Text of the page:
From Russia to Syria and Iran: Do EU sanctions really work?
With the European Commission deciding to take legal action against Poland for its efforts to take control of courts, DW takes a look at the decision-making process behind sanctions - and whether they're effective.
Sanctions - or restrictive measures, as EU officials like to call them to make them sound less harsh - are one of the European Union's main tools for achieving the objectives of the Common Foreign and Security Policy: peace, democracy, and respect for the rule of law, human rights and international law.
These sanctions are supposedly not punitive in nature, but designed to encourage a change in policy or activity. That pretty much translates to: coerce, deter, punish and shame entities that endanger EU interests or violate international norms, and support foreign policy efforts in counterterrorism, counternarcotics and nonproliferation.
Sanctions can target:
- governments of countries whose policies violate EU standards
- companies and other entities that provide the means to conduct such policies
- organizations such as terrorist groups
- individuals who support the policies or are involved in terrorist activities or other prohibited acts
Clara Portela, a visiting professor at the College of Europe in Bruges- Belgium, has written extensively about the effectiveness of sanctions. She said expectations of what sanctions can achieve were often too high or even unrealistic.
"Sanctions are pretty inadequate to bring about effects overnight if they are not comprehensive embargoes," Portela said. "A comprehensive embargo can have a very strong effect in a few months, but they can have very strong, indiscriminate humanitarian consequences and international public opinion would be completely outraged."
The EU commonly imposes selective sanctions, "but they can still have a big impact - they just need a longer time frame to be effective."
Examples of countries that the European Union has active sanctions against show the effectiveness and pitfalls of such measures.
The focus is on human rights in Iran, where the European Union has placed travel bans and asset freezes on 82 people and one entity and banned exports of equipment that could be used for internal repression and equipment for monitoring telecommunications. However, these measures have had little or no impact on Iran's human rights record.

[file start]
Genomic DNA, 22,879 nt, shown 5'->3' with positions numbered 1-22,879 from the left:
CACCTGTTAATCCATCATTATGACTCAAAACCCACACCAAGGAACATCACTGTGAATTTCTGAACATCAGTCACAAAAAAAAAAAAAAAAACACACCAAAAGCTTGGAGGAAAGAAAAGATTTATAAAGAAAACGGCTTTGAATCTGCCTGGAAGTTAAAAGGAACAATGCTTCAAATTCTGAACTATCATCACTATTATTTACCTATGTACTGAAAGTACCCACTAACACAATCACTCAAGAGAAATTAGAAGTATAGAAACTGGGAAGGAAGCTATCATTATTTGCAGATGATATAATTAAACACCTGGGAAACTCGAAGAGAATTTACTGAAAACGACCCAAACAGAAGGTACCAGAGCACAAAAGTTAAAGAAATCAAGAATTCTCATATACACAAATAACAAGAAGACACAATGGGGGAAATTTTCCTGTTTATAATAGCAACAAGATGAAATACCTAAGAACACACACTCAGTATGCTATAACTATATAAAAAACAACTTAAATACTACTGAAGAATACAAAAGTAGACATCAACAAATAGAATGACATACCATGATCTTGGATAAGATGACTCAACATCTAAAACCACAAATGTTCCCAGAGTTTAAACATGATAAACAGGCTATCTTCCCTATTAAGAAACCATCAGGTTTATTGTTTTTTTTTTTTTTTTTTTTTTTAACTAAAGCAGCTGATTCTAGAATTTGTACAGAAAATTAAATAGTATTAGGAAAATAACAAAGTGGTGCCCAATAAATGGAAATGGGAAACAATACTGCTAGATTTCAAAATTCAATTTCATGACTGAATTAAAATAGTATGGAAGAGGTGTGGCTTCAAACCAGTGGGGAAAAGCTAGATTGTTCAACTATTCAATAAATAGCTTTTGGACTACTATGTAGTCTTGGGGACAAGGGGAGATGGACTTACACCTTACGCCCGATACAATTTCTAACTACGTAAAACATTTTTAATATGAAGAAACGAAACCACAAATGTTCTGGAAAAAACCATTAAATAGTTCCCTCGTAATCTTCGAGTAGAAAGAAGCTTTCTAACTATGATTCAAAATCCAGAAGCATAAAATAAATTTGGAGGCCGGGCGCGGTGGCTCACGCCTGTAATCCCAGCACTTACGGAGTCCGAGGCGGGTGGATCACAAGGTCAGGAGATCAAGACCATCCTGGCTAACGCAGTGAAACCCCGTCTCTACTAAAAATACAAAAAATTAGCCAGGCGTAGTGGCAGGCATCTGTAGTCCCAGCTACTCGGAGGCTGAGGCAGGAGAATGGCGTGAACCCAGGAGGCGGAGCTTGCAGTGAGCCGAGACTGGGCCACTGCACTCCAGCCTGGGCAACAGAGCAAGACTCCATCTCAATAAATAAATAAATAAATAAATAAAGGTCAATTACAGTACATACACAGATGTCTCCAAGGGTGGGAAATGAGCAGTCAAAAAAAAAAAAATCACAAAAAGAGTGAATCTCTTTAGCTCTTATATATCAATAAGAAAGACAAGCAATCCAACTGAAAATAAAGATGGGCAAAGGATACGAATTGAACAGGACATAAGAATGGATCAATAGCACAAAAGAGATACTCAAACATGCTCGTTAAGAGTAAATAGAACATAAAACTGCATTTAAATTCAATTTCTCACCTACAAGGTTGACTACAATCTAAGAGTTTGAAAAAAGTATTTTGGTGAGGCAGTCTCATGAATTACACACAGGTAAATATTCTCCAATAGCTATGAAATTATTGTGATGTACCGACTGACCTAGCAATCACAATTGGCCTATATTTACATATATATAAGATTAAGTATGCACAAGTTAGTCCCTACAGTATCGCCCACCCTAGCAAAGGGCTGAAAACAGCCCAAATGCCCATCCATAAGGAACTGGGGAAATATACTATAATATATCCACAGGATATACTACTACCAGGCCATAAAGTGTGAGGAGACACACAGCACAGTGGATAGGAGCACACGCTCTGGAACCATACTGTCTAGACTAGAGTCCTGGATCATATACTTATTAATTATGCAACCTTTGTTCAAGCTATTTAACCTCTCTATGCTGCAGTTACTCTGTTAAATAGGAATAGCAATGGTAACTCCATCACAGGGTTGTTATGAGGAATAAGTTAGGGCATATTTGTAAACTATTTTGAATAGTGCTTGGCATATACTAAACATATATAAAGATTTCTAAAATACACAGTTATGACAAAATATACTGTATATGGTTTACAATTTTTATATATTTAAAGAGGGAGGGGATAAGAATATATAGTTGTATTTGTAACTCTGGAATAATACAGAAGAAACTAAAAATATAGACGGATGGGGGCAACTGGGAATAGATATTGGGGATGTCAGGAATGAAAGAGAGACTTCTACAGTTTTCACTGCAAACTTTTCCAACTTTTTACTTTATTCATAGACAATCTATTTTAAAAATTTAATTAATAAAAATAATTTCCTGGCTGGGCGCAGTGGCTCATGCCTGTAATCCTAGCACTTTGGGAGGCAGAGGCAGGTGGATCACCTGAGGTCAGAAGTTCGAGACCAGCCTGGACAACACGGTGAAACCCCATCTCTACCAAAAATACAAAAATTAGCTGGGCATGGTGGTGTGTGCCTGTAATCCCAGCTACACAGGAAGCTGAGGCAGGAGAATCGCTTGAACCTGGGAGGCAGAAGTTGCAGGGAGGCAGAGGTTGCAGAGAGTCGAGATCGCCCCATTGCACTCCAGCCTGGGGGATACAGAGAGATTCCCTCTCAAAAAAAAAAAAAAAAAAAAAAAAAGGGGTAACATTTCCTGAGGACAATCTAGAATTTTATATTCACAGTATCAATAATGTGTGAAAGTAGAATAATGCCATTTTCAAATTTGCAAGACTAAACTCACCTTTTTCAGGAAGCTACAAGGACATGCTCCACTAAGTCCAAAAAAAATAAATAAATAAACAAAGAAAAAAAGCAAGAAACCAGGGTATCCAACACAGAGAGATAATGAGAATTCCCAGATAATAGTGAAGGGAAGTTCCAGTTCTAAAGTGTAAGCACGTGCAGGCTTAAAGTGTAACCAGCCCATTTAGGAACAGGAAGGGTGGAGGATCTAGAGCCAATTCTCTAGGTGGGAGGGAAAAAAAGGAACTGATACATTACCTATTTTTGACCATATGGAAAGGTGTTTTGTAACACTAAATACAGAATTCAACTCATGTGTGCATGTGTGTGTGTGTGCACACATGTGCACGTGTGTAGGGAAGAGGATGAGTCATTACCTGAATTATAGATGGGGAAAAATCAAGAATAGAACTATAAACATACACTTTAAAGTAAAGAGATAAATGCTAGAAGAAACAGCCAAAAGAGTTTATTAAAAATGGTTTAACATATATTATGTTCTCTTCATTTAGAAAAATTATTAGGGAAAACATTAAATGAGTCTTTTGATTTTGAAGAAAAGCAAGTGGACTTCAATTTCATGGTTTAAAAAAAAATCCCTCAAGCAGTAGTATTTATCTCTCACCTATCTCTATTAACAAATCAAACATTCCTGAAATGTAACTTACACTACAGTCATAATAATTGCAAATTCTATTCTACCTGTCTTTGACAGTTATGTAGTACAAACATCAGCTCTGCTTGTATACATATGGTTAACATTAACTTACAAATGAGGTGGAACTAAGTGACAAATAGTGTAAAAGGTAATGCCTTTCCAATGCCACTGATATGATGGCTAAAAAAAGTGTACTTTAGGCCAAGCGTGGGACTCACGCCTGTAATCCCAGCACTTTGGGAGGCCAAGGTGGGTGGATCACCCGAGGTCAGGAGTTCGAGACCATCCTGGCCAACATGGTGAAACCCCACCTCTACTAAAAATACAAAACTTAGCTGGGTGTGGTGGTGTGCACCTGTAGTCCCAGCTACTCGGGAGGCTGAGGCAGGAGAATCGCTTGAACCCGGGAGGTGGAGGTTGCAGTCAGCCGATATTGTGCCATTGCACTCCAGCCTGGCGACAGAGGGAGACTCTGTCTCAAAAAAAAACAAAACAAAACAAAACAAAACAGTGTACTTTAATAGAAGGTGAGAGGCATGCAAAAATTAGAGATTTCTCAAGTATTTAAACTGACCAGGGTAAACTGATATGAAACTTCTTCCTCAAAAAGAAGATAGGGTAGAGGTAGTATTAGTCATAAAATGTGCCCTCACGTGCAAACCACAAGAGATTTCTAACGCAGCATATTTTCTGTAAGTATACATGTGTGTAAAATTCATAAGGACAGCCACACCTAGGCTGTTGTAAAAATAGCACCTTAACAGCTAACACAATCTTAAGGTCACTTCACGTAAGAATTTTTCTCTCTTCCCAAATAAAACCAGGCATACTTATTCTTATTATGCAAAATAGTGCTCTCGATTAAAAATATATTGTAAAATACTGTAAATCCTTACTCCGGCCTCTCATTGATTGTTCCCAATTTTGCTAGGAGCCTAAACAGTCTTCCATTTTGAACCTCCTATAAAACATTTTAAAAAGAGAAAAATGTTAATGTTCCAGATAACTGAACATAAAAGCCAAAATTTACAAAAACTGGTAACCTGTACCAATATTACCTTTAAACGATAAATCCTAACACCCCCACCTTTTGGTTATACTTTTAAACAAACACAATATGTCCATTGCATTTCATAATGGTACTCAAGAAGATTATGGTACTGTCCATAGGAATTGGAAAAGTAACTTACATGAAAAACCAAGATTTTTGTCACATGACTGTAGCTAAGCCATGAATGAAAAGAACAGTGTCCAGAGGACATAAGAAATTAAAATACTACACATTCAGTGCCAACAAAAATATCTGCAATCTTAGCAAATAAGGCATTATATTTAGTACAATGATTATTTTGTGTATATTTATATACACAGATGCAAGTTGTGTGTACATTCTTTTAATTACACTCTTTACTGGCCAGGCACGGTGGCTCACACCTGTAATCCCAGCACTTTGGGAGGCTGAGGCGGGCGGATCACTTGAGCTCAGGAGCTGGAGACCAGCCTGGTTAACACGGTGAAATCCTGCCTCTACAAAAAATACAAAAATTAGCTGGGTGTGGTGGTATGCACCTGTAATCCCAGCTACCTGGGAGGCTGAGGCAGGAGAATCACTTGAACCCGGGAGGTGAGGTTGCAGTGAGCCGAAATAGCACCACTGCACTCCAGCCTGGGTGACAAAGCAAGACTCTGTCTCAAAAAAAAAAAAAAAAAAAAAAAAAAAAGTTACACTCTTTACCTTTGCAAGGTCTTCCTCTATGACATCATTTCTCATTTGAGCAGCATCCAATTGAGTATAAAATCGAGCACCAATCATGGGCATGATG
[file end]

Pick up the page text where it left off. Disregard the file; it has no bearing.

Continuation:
On the other hand, crippling international sanctions imposed on Iran worked to force it to the negotiating table over its nuclear program. The sanctions targeted the country's oil sector, including its ability to ship oil by taking measures to limit insurance of Iranian oil tankers. Critically, the sanctions also cut Iran out of international financial markets, including the Society for Worldwide Interbank Financial Telecommunication (SWIFT) system.
These were some of the most comprehensive sanctions ever brought against any country, but what made them effective was that it was not just the EU and United States acting alone, but also key trading partners of Iran such as China and Russia.
"The European Union went quite far in that particular case because it stopped the supply of Iranian oil, which was quite detrimental to the economies of some of its southern member states," Portela said. "The combined sanctions facilitated the rise to power of somebody who was a moderate, President Hassan Rouhani, as opposed to former President Mahmoud Ahmadinejad."
In the absence of sanctions, Portela added, it's unlikely that Iranian officials would have had any incentive to sit down and negotiate with international powers over its nuclear program. "So this is actually an example where sanctions have been effective," she said.
In response to Russia's annexation of Crimea and its perceived destabilization of Ukraine, the European Union imposed an asset freeze and travel ban on 150 people and 37 entities, accusing them of responsibility for "actions which undermine or threaten the territorial integrity, sovereignty and independence of Ukraine."